On February 27, 2004 the Nebraska Economic Forecast Advisory Board (NEFAB) met at the State Capitol to review the latest economic reports and revise, if necessary, the State's revenue projections.  The board not only found it necessary, but necessary in a big way.  The nine-member appointed board is comprised of citizens having expertise in tax policy, economics, or economic forecasting.  One of the board's principal duties is to make educated guesses about the immediate future of tax revenue projections.  In the case of the February 2004 meeting, the board voted to decrease revenue projections over the next two years by a combined $104 million.  Their decision would throw a large wrench in the proposed budget plan crafted early in the session by the administration and key members of the Legislature.  It meant doubling the amount of the shortfall state leaders had planned to address in 2004 and it meant additional worries for the next biennium budget.  "It's pretty serious stuff," said Senator Roger Wehrbein, chair of the Appropriations Committee.23  "It's going to make us examine more closely how deep we can go into many of the state's services," he added.24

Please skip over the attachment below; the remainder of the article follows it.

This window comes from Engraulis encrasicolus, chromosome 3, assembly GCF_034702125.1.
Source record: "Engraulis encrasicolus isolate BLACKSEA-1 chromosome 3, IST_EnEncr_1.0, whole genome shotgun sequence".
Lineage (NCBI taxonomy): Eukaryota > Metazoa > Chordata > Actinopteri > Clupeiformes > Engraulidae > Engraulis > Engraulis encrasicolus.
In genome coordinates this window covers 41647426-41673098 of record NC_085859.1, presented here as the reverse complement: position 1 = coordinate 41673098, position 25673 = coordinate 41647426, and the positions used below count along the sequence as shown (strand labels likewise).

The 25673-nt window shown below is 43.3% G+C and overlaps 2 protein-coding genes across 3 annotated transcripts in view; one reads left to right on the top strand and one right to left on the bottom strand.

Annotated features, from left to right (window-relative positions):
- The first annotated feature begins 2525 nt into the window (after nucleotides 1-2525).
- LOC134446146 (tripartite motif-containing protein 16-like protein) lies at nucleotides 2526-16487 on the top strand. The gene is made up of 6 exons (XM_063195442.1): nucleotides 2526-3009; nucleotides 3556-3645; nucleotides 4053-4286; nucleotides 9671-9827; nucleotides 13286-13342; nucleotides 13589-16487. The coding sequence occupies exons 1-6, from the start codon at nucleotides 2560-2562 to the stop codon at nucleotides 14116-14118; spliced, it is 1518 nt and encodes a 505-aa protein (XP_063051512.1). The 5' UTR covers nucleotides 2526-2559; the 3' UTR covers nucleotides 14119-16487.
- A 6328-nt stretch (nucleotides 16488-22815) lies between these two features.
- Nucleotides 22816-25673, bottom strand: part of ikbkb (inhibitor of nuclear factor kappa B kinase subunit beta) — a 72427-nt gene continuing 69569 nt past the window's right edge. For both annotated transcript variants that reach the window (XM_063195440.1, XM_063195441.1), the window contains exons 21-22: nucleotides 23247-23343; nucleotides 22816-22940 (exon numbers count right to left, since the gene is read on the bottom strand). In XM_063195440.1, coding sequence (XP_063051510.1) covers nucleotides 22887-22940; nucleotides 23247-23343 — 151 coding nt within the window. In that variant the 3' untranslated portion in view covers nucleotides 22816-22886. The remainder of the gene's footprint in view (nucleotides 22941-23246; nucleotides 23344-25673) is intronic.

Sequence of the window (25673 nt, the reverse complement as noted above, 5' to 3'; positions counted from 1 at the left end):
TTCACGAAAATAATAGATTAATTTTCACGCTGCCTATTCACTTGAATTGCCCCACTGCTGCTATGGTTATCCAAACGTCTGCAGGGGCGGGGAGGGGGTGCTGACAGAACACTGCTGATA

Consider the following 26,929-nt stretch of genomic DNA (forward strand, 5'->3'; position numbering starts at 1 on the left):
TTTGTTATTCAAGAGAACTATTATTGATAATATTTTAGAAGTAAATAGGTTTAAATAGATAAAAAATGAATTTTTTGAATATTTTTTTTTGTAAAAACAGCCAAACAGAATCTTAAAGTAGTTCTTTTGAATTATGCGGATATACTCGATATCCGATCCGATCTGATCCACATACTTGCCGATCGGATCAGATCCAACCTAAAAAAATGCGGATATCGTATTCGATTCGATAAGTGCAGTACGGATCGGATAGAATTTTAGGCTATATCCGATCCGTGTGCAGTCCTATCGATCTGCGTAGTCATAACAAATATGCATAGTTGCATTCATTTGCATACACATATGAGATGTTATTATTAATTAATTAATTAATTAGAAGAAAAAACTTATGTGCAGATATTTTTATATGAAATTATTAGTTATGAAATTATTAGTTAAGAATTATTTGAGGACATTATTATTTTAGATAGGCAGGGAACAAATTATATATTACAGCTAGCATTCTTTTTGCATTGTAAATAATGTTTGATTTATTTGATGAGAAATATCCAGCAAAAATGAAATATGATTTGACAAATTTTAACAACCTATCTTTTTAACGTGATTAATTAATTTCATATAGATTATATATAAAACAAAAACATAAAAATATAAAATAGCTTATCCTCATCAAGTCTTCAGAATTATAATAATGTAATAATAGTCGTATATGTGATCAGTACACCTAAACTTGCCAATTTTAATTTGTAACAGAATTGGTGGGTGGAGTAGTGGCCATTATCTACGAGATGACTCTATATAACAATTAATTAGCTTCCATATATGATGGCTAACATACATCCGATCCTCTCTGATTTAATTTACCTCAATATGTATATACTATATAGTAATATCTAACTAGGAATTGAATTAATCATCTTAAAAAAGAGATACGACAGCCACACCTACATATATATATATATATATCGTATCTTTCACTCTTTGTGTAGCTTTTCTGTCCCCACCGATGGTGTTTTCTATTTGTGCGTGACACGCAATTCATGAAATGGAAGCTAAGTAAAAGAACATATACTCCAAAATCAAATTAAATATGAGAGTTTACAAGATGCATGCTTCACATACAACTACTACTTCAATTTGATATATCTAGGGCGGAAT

The Legislature is not necessarily bound to the advisory board's projections, but, if the projections are ignored, then why have the board in the first place.  The initial reaction from Wehrbein matched that of the Governor.  The news meant more cuts in the budget, but additional taxation was not immediately in the cards.  This too would change, at least in the minds of some members of the Legislature's budget-setting committee.

In February 2004 the Appropriations Committee was already hard at work trying to mold and massage all the many complicated budgetary considerations into a final proposal for the full Legislature to consider.  However, the advisory board's downward revenue projections required the committee to evaluate options not previously imagined.  The most startling of these options actually became part of the committee's final budget report, which was unveiled on March 16, 2004.  The report stated in part: